The stairs leading to the temple on Yakuyoke hill has 42 steps on the men's side and 33 steps on the women's side. Walking up the steps, which contain the sutra of Yakushi written on pebbles embedded in them, provides protection for men at 42 (“shini,” a homonym for “death”) and for women at 33 (“sanzan,” a homonym for “disaster”). Yakushi is the Buddha of medicine and healing.
The town also has a roundish turtle rock offshore of a sandy beach where sea turtles come ashore lay their eggs. (The rock looks more like a snail to me.) On the beach is a turtle museum, and outside of it a turtle-shaped phone booth.
That night our ryokan in Muroto served us odd-looking pieces of meat as part of the kaiseki. It was gamey and very chewy. I suspected it was whale, and the waitress confirmed it. I looked out the window: one of the banners along the road was advertising “kujira” whale. I finished chewing and swallowing it. It’s an acquired taste, not something I would order again. Karen didn’t eat hers.
The next morning we walked along the short coastal trail to Cape Muroto, from where it ascends to a view of the coast and Hotsumisaki temple.
Along the way was Mearai-no-ike Pond, where Kobo Daishi is said to have purified the water of the pond and cured people of their eye diseases. The pond was green with algae. And near on entrance to the trail was a fig tree spreading its roots like a octopus over a rock.
We hiked up the hillside trail to Hotsumisaki-ji, temple 24 on the Shikoku 88 temple tour.
Back down on the highway was the cave where Kobo Daishi meditated and “until the Morning Star appeared” (i.e., achieved enlightenment).
On the roadside was a gigantic statue of Kobo Daishi – one of the many oddly tacky-looking gigantic Buddhist statues found in Japan, appearing to be made of white plaster.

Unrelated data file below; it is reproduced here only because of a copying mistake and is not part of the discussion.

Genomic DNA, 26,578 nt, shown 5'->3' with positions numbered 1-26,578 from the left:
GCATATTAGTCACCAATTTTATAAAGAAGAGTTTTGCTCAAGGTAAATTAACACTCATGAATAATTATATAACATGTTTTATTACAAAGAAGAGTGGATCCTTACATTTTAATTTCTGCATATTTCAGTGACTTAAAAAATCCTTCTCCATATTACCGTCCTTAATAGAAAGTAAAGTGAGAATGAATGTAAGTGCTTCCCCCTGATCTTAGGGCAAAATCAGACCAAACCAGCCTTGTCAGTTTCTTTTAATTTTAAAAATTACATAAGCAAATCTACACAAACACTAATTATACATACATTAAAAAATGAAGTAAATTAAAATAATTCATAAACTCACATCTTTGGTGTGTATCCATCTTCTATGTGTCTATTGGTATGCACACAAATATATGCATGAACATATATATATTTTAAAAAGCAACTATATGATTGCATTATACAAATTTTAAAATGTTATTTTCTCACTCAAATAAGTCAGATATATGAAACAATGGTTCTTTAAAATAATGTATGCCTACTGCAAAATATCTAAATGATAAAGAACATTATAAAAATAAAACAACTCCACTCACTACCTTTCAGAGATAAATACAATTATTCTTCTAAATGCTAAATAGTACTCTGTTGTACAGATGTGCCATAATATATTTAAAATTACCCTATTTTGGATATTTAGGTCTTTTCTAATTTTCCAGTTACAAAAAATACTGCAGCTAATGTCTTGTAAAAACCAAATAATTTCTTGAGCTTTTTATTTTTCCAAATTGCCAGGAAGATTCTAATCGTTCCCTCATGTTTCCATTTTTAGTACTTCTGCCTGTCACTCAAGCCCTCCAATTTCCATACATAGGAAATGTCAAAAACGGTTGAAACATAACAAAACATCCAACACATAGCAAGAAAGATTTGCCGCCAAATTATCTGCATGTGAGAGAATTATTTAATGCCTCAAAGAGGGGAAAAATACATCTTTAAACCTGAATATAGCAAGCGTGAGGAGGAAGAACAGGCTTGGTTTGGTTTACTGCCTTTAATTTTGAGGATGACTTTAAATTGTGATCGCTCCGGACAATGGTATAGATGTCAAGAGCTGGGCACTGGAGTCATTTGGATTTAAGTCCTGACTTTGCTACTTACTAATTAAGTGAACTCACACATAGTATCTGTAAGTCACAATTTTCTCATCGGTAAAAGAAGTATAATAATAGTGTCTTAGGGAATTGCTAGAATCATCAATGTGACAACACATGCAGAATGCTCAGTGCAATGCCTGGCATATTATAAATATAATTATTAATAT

I arrived by sea in Muroto in the summer of 2007, with the crew of the Hawaiian voyaging canoe Hokule‘a, on our way from Uwajima to Yokohama, part of a cultural exchange tour. In Muroto I remembered the Bade House, a deep ocean water spa with a turtle shaped dome made of wood, housing a pool lined with water jets that massage different areas of the body, from the head down to the feet as you circled the pool. The deep ocean water, which wells up just offshore, is said to contain restorative minerals and to be free of pollutants. After our hike up to Hotsumisaki-ji we went for a water-jet massage and lunch at the Bade Haus before heading to Kochi.
Near Kochi that afternoon, we stopped at Ryugado. Billed as one of the three largest stalactite caves in Japan, the cave is not spectacular, but offers a pleasant half-mile walk. The one known for long-tailed roosters. I assumed the roosters would be displying their tails in an open yard, but after exiting the cave, we walked through a tourist shop where the roosters were in a narrow glass case, immobilized, so tourists could view their tails. It was a ploy to get you to walk through the souvenir shop. Depressing.
In 2006, we spent a night in downtown Kochi, near the station, and walked around the shopping arcade near the castle, visited the castle and drove at to Katsurahama Beach. This time we stayed outside the city, at Auberge Tosayama, in a small rural valley. It turned out to be an excellent stop.
As its name implied, the hotel had a Japanese-European decor. The new-age kaiseki served for dinner was excellent, made from local produce, with a selection of local sake.
The next morning, before heading to Takamatsu, we walked along a country lane, with an freshwater channel running alongside. Small crabs were crawling at the edge, with a few crushed on the road by vehicles.